Hexagonal Geodesic Domes
Pentagonal prism tensegrity
Here's a "floating strut" tensegrity.
Note that the struts do not touch each other.
It is an unusual structure - since it contains no triangles.
Some people seem to think that structures are necessarily dependent on
the presence of triangles.
They sometimes cite Buckminster Fuller on the issue:
"Only the triangle produces structure and structure means only triangle; and visa versa"
- Synergetics, 608.05.
"By structure we mean omnitriangulated. The triangle is the only structure."
- Synergetics, 610.02.
"If we want to have a structure, we have to have triangles."
- Synergetics, 610.12.
However, no coherent explanation of why this might be so appears to have been
offered. At one point he says:
"we have learned experimentally that only triangles are stable"
- Synergetics, 401.03.
Structures like this one appear to represent experimental counter-examples to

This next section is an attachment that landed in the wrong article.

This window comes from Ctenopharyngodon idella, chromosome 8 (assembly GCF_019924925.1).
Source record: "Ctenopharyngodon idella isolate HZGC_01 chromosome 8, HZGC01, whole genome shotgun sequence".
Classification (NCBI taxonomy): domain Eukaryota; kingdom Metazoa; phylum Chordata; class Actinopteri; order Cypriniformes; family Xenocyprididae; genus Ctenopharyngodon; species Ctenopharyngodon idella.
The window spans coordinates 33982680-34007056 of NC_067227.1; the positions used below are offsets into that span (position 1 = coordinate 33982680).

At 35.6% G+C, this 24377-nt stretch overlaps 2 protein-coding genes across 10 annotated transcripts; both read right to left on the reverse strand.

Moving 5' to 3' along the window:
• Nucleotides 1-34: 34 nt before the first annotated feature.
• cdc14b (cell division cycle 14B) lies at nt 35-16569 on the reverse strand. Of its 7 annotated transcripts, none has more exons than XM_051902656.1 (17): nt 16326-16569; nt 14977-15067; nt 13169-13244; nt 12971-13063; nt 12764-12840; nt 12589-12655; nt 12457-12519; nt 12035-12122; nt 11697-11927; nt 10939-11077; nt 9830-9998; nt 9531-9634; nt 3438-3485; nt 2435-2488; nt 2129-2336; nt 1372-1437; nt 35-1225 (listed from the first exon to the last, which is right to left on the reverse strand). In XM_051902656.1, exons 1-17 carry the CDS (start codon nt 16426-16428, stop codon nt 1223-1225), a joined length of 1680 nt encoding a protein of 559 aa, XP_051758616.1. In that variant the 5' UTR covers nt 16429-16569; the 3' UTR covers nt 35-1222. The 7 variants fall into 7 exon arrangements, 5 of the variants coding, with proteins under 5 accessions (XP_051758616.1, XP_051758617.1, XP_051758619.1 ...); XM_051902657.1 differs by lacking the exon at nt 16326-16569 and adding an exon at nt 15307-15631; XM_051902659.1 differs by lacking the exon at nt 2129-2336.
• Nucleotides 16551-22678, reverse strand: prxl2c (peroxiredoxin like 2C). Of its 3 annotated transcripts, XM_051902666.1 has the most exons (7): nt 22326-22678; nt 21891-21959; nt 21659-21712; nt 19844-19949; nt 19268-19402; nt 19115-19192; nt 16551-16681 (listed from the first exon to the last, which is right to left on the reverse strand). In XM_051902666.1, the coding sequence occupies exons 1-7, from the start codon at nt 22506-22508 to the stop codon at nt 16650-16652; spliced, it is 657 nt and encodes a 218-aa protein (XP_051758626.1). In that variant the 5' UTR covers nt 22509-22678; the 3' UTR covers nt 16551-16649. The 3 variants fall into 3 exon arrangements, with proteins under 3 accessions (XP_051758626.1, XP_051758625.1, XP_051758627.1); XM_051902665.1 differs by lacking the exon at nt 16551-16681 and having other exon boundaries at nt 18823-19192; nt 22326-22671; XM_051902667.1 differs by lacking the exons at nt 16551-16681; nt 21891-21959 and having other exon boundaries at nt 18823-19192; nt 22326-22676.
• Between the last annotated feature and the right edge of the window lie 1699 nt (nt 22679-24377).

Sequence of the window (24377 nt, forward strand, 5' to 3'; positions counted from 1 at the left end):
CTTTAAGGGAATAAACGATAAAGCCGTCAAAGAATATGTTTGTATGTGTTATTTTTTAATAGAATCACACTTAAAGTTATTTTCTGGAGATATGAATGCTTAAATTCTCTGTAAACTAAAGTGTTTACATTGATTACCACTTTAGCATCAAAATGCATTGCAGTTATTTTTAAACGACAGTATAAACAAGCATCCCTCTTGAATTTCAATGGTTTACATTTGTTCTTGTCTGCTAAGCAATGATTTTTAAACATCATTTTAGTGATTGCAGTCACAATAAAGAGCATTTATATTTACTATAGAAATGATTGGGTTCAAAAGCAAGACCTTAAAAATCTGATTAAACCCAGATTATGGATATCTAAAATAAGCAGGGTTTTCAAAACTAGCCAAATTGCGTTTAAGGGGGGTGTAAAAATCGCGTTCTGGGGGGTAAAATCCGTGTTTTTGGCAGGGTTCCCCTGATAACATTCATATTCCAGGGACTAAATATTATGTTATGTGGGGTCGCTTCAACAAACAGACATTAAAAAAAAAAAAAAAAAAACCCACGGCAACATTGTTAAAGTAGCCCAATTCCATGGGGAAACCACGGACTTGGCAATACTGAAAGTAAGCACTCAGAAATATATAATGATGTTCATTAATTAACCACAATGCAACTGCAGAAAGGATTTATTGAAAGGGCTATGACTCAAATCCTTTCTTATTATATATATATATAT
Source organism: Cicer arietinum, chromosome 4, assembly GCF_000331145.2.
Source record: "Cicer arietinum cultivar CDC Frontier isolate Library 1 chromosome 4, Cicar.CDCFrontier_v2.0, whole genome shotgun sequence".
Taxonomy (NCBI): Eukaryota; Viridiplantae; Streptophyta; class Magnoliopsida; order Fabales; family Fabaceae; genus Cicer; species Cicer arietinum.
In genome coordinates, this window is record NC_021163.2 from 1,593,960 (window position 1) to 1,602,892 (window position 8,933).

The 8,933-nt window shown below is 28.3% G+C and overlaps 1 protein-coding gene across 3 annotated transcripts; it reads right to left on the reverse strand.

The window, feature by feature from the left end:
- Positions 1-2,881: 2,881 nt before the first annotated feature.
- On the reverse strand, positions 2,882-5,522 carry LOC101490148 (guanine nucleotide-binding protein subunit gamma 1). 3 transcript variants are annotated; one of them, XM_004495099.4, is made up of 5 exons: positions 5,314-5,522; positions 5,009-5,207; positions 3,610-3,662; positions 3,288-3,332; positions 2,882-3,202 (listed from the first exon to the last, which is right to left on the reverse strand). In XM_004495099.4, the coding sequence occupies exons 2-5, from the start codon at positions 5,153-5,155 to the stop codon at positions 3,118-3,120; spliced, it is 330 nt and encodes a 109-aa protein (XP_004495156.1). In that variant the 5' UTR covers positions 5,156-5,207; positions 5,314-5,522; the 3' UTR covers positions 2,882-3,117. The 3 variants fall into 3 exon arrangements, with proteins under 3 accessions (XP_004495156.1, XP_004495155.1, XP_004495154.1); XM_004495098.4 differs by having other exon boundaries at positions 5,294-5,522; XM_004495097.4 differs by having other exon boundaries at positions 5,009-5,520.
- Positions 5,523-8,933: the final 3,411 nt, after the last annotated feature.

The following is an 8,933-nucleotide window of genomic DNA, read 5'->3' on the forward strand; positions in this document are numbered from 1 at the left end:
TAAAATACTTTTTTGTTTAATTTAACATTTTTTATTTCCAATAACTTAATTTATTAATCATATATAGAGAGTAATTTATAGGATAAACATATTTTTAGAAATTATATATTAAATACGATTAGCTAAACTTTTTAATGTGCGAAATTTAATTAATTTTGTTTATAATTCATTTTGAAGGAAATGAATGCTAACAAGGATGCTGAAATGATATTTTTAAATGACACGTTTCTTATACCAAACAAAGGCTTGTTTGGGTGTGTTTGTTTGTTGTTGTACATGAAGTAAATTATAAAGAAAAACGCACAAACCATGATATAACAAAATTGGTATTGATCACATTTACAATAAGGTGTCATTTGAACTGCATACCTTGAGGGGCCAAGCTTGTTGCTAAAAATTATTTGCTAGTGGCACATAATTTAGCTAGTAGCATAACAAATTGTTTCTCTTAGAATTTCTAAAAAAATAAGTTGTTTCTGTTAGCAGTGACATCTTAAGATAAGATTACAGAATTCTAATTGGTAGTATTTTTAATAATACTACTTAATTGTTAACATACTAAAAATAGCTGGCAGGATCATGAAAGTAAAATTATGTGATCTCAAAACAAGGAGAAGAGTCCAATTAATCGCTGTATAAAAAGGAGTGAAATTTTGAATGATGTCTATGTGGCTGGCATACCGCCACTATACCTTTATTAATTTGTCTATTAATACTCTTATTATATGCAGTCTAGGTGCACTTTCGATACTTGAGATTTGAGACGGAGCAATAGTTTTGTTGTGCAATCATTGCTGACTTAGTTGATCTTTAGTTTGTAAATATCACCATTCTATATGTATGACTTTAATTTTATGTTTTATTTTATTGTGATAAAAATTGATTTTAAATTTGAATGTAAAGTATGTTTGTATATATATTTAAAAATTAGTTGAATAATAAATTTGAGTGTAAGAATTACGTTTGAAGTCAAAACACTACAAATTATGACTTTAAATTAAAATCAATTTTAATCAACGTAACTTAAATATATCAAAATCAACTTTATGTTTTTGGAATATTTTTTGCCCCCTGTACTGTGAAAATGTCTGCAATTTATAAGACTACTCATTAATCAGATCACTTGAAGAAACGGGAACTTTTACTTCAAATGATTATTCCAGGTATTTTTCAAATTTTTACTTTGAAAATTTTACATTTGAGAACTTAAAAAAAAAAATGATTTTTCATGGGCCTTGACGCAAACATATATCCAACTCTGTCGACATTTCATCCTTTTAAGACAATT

the notion that stability depends on the presence of triangles.
The apparent stability of this totally triangle-free configuration surely casts
serious doubt on the dogma that triangles necessarily form the basis of all
That this structure appears to be stable makes it a good example of structural
It's also of interest since each strut is attached at each
end to three cables - the minimum possible for a
This is the simplest model with these properties that has
been found - though it may be possible for a similar
four-strut system to be constructed.
Pandia Raj Ramar's pentagonal model
Adrian Rossitor's hexagonal model
Bob Burkhardt's hexagonal model
T-Chime pentagonal model - probably a different cable configuration
Tim Tyler |